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Americans have always cherished their flags.  Flags are passed down from generation to generation.  An official American flag is always official, and can be flown proudly at any time.  They are never retired or become obsolete.  Unlike today, where people routinely visit their local hardware store and simply purchase a new, mass produced American flag once their current flag becomes damaged or unserviceable, early American flags were often repeatedly repaired and updated over years or even decades of use.  More often than not, antique American flags show evidence of repairs.  I suspect this is because the fact that these flags have even survived is indication that those who cared for the flags over generations were also those most likely to make repairs to their flags in order to ensure their survival.  Some flags show evidence of being repaired over and over.  These repairs are more than just a curiosity.  They add tremendous character to these antique flags, and more importantly, they are the personal handiwork of those generations past that made these flags and their descendents who continued to cherish them.

The nature of the repairs depends on the type of material from which the flag is constructed, and the type of damage the flag has sustained.  Below are some common examples of repairs made on various types of antique American flags.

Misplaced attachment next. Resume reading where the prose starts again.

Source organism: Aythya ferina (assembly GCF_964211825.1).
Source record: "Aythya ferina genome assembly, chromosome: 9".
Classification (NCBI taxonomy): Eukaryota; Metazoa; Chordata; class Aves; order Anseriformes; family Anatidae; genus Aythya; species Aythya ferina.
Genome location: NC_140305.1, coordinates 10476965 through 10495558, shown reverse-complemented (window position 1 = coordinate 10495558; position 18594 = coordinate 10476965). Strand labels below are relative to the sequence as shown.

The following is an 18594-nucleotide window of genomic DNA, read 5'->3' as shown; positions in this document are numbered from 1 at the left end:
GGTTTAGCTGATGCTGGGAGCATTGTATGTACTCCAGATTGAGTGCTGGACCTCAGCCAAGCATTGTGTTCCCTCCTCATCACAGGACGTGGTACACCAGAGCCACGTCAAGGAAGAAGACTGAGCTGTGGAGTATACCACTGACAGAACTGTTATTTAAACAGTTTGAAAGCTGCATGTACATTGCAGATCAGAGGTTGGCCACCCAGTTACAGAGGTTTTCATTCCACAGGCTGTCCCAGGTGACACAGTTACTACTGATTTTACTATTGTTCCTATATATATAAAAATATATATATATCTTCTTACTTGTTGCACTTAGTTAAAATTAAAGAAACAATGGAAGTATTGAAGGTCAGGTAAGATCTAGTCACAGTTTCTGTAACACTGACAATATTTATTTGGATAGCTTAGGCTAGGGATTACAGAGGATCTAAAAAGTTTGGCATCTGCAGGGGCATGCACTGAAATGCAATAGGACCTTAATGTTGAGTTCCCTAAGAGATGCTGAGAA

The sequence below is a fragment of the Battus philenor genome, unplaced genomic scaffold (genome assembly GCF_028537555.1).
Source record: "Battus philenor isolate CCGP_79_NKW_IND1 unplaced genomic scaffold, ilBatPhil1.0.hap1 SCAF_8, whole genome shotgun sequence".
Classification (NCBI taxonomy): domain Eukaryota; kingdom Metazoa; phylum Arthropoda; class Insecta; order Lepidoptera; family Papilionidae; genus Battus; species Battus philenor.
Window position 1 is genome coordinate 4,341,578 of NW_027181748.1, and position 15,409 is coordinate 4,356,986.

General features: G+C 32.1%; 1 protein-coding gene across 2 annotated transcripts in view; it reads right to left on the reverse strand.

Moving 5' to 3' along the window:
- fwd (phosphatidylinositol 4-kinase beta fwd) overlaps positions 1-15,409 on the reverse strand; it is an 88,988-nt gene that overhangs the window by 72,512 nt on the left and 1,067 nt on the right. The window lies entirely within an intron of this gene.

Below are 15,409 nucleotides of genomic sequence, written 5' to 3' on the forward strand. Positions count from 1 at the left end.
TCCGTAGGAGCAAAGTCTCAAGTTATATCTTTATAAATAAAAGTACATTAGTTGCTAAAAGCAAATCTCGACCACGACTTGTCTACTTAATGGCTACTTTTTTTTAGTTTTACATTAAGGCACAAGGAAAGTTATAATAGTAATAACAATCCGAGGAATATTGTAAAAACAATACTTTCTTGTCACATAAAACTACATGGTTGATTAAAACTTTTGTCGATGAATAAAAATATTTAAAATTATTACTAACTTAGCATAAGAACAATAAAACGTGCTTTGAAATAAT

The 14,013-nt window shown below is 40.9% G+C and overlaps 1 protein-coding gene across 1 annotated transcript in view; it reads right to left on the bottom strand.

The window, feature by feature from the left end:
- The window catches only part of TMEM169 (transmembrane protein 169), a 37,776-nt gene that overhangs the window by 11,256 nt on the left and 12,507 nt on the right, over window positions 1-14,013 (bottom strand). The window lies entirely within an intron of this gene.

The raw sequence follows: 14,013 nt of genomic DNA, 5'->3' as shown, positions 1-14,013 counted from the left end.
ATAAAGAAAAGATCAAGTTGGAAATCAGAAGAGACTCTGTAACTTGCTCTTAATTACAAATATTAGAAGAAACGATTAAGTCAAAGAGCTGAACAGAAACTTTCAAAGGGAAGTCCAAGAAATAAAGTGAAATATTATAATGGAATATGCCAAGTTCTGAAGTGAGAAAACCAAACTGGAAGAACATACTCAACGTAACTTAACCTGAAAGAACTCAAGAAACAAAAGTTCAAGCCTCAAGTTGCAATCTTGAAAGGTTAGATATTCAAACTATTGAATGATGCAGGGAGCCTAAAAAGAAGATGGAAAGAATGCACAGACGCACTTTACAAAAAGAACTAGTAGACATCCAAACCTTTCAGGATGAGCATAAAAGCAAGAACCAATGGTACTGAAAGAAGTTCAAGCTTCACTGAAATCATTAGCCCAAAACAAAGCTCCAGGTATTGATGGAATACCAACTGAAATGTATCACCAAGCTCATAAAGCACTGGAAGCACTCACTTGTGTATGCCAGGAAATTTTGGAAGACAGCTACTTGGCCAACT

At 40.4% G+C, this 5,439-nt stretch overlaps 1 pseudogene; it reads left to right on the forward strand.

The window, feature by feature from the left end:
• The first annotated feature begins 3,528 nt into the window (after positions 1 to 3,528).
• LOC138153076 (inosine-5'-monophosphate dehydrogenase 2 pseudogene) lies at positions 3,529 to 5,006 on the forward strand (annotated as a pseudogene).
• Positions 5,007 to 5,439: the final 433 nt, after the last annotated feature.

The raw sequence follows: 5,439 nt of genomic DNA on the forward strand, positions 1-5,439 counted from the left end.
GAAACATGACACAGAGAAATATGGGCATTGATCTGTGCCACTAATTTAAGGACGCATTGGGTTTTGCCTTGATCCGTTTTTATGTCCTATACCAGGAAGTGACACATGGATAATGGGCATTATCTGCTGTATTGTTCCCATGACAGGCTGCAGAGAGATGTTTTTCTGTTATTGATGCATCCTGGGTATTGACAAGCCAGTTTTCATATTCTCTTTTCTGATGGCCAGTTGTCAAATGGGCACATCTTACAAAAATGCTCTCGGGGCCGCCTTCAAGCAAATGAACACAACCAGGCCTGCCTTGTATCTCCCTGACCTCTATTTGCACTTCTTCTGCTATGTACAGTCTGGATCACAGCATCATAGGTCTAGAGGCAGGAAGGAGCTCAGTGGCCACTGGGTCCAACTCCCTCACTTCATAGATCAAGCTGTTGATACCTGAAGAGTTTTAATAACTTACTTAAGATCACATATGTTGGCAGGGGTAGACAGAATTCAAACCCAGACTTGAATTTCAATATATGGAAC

Wool Darning

Darning of a Wool Flag, circa 1845.  One way of repairing holes in wool bunting is the technique of darning.  To make the repair, thread is woven through the existing fibers of the wool fabric creating a hand-made fabric weave that closes the hole.  The process is very laborious, but the repairs are strong and lasting.  Look closely at the large photo of this very early American flag.  The areas of the red and white stripes that look discolored are actually not discolored.  They are areas of literally hundreds of very small darned holes, made with thread selected to match the original fabric of the flag.


Patching, Early 20th Century.  Here we see areas of patching and reinforcement to the one corner of this early 20th century 48 star flag.  In each of the corners of this flag there are patches applied, and in some cases, patches on patches, with combinations of machine stitching and hand stitching, evidence that the flag was lovingly cared for over many years.


Stitching and Re-stitching

Re-stitched Split Seam, circa 1861.  This close up photograph shows a hand stitched repair made to the seam where the sleeve hoist of this flag attaches to its bottom red stripe.  In stitched repairs, no replacement fabric is added to the flag.  Instead, the split is simply rejoined.  This particular repair on this particular flag, the battle flag for Company L, 102d Pennsylvania Volunteer Infantry, is especially touching in that it was most likely made by a Union soldier, perhaps the unit color bearer, while the flag was carried in the field during the Civil War.


Civil War Flags

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